Influence of Climate on the Tocopherol Content of Shea Butter

Steven Maranz, Zeev Wiesman

    Research output: Contribution to journalArticlepeer-review

    66 Scopus citations


    The shea tree, Vitellaria paradoxa Gaertner, is the source of a commercial seed fat known as shea butter. High-performance liquid chromatography (HPLC) analysis of the tocopherol content of shea butters from different regions of Africa showed high variability between provenances and a significant effect of climate on α-tocopherol levels. The total tocopherol content (α,β, γ, and δ) in 102 shea butter samples from 11 countries ranged from 29 to 805 μg/g of shea butter, with a mean of 220 μg/g. α-Tocopherol, the principal form detected, averaged 64% of the total tocopherol content. Shea butters from Vitellaria populations situated in hot, dry climates had the highest levels of α-tocopherol (for example, a mean of 414 μg/g in samples from N'Djamena, Chad). The lowest concentrations of α-tocopherol were found in samples from cool highland areas, especially in northern Uganda (a mean of 29 μg/g).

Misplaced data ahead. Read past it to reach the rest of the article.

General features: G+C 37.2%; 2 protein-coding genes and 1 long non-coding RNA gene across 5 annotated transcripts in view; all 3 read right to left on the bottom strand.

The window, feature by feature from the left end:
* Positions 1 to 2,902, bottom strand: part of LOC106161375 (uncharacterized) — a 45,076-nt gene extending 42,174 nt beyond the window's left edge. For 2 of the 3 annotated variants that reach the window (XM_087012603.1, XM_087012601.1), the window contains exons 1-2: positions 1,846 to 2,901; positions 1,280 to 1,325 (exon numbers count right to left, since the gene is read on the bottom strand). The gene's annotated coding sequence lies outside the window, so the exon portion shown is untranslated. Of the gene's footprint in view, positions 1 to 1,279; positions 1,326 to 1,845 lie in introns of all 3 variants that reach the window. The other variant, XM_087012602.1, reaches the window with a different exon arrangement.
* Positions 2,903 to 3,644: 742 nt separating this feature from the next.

Original languageEnglish
    Pages (from-to)2934-2937
    Number of pages4
    JournalJournal of Agricultural and Food Chemistry
    Issue number10
    StatePublished - 19 May 2004


    • Africa
    • Antioxidants
    • Shea butter
    • Temperature effects
    • Tocopherols

    ASJC Scopus subject areas

    • General Chemistry
    • General Agricultural and Biological Sciences


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